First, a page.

Is it legal, the way that Malta is treating irregular migrants crossing from Libya? Strangely, this question is a distraction. It prevents us from taking in the full picture of what’s going on.
It’s strange because international law lies at the heart of the case. It’s a distraction because international law is no longer the framework of the actions of government – all European governments. The law has become a pawn in a game of international collusion.
The Malta government’s legal case is not as strong as the government makes it out to be, but neither is it as weak as its NGO critics claim. It is just strong enough that other European governments can look the other way.
It is true that, if the matter had to go to court, the chances are the government would lose. An earlier court judgement declared that it is not just pushbacks (returning migrants found in territorial waters to Libya) that are illegal. So is ‘interception’ (stopping them from reaching territorial waters), no matter how you dress it up. But judgements are issued on particular cases, and there are enough niceties in the law to permit a case to be built on a series of distinctions.
Take Malta’s (and Italy’s) declaration that it is no longer a ‘safe’ harbour. The law was originally written to mean that safety was jeopardised by massive disruptions like war. But pandemics were not on the horizon then; they were not, strictly speaking, excluded. There is a case to be made that pandemics are similar enough, in institutional disruption, to a war. Any lawyer can point out the international consensus that fighting this pandemic is like a ‘war’.
That’s hardly an open-and-shut case for the legality of Malta’s declaration that it is an unsafe harbour. But it is just about strong enough that other European member states can let it pass.
And that is the game being played at the moment. It’s one of European collusion. EU states are giving each other a pass. Even Malta is playing along.
Take Robert Abela’s most outrageous claim. The prime minister has said that since Malta is unsafe, the migrants were taken to the nearest port, which was Libya. Since when, however, does Malta being unsafe convert Tripoli from unsafe to safe?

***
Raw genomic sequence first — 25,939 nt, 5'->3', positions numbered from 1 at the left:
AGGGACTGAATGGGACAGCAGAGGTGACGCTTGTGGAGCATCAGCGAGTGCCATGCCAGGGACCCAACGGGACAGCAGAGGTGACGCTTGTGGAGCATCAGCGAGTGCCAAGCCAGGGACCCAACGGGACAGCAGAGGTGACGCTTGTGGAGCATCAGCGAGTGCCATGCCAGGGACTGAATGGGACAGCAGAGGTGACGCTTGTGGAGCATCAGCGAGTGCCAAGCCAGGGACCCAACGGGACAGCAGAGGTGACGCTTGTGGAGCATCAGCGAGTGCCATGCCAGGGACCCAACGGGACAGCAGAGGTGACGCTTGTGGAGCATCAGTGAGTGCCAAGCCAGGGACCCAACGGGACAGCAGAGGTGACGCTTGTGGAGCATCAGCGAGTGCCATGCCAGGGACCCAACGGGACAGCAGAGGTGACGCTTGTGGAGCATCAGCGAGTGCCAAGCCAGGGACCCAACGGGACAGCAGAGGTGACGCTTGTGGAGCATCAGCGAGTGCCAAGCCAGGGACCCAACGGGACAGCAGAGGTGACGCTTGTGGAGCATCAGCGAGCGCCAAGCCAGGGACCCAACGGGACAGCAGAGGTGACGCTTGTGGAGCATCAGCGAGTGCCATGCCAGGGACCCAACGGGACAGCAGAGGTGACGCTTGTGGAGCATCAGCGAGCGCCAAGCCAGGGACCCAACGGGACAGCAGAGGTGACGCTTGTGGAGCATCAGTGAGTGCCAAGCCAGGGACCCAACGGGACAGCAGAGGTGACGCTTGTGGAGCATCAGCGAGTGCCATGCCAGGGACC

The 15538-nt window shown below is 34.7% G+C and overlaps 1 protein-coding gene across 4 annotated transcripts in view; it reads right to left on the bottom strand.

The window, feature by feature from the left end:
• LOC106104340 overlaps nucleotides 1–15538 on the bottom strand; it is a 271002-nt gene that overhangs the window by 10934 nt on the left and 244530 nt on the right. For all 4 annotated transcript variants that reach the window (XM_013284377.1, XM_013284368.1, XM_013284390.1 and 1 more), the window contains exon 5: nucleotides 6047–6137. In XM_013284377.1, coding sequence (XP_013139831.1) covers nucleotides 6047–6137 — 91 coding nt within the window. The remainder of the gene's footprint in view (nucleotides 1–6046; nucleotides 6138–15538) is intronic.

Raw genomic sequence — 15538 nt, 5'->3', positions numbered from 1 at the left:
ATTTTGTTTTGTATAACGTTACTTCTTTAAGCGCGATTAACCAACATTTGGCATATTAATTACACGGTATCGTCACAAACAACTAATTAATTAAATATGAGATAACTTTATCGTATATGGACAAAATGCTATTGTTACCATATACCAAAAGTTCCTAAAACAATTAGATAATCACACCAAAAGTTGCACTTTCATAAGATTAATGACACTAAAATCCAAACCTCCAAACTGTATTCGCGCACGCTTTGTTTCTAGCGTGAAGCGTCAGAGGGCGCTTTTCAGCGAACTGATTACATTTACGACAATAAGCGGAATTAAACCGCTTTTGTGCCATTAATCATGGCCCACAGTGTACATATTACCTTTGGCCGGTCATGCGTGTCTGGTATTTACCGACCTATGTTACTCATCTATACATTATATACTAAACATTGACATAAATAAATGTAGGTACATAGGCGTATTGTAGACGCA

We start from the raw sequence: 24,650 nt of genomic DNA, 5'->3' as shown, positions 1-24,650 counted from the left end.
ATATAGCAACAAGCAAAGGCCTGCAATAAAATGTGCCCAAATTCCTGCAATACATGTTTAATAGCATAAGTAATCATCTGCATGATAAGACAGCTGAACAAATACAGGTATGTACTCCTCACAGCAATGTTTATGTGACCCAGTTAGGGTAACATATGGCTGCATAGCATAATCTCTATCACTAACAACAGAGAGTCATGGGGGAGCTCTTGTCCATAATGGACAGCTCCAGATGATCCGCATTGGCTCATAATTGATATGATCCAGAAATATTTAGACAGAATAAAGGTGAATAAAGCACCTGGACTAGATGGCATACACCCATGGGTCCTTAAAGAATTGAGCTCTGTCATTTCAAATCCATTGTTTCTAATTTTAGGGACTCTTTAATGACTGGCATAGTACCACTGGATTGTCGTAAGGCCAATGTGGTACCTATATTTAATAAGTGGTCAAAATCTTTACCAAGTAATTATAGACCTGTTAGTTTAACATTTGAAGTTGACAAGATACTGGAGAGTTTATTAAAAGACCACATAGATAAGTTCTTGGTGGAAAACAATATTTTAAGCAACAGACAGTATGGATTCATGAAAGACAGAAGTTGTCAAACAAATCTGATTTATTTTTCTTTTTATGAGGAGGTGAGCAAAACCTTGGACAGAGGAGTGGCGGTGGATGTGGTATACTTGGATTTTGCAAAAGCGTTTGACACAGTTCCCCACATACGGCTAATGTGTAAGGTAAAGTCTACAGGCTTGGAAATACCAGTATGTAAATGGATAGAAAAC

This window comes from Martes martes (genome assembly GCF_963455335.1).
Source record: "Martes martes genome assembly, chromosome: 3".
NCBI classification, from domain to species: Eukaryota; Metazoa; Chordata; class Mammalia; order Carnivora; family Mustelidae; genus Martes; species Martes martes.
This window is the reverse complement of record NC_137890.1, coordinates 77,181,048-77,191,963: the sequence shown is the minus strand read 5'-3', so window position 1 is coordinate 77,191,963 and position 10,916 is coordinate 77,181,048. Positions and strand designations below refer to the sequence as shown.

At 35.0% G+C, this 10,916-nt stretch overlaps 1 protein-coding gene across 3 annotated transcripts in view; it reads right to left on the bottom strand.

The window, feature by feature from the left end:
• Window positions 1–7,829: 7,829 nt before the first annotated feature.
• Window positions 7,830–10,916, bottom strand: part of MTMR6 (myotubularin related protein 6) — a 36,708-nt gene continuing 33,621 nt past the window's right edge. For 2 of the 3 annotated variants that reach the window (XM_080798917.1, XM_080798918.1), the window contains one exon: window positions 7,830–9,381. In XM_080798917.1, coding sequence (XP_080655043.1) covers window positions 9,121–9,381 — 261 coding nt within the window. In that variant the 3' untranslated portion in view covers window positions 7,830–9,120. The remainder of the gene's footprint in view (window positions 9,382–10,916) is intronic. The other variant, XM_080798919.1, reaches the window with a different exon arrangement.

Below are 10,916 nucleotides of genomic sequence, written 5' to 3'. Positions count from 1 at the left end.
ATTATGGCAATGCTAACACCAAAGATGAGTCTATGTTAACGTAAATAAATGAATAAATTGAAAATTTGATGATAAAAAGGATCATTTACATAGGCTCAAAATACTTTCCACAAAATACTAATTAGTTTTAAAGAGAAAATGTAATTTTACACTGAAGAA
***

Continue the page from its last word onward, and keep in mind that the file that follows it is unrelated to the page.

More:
If a pandemic makes our harbour unsafe because a pandemic is like a war, what does a real war – like that going on in Tripoli (irrespective of any temporary ceasefire) – do to a harbour? It’s not just the UN that has declared Tripoli unsafe. The Libyan government recently refused to accept migrants to enter port on those very grounds.
The law does not say migrants should be taken to the nearest port but the nearest safe port. If Abela really had the migrants’ rescue on the top of his mind, he would therefore have directed the migrants to be taken to Marseilles (or Tunis).
But Malta does not want to test France. Last September, the French government had already refused to accept an NGO ship, Aquarius 2, that had declared its intention to take migrants to Marseilles, after it was clear that Italy and Malta would refuse entry.
Towing a migrant boat to a French harbour could provoke France to test the legal basis of Malta’s declaration that it is an unsafe harbour. And Malta could well lose.
So the migrants get to go to Libya because no EU State minds enough to make a fuss. A month ago, the German interior ministry appealed to private rescue missions to halt activities for the duration of the pandemic. If France and Germany don’t lead on the matter, while the other two major western European States, Spain and Italy, are disabled by the pandemic, it would be unreasonable to count on any other State.
Does that dilute Malta’s complicity in the deaths? No. A large conspiracy to endanger people’s lives doesn’t dilute the guilt of the single participants.
In a way, there is something heartening in our prime minister’s grotesque use of language – how sending people to a hellhole is a ‘rescue’; how his conscience, with at least a dozen deaths to nag it, is ‘clean’. It shows he still is moral enough to shrink from what he’s done.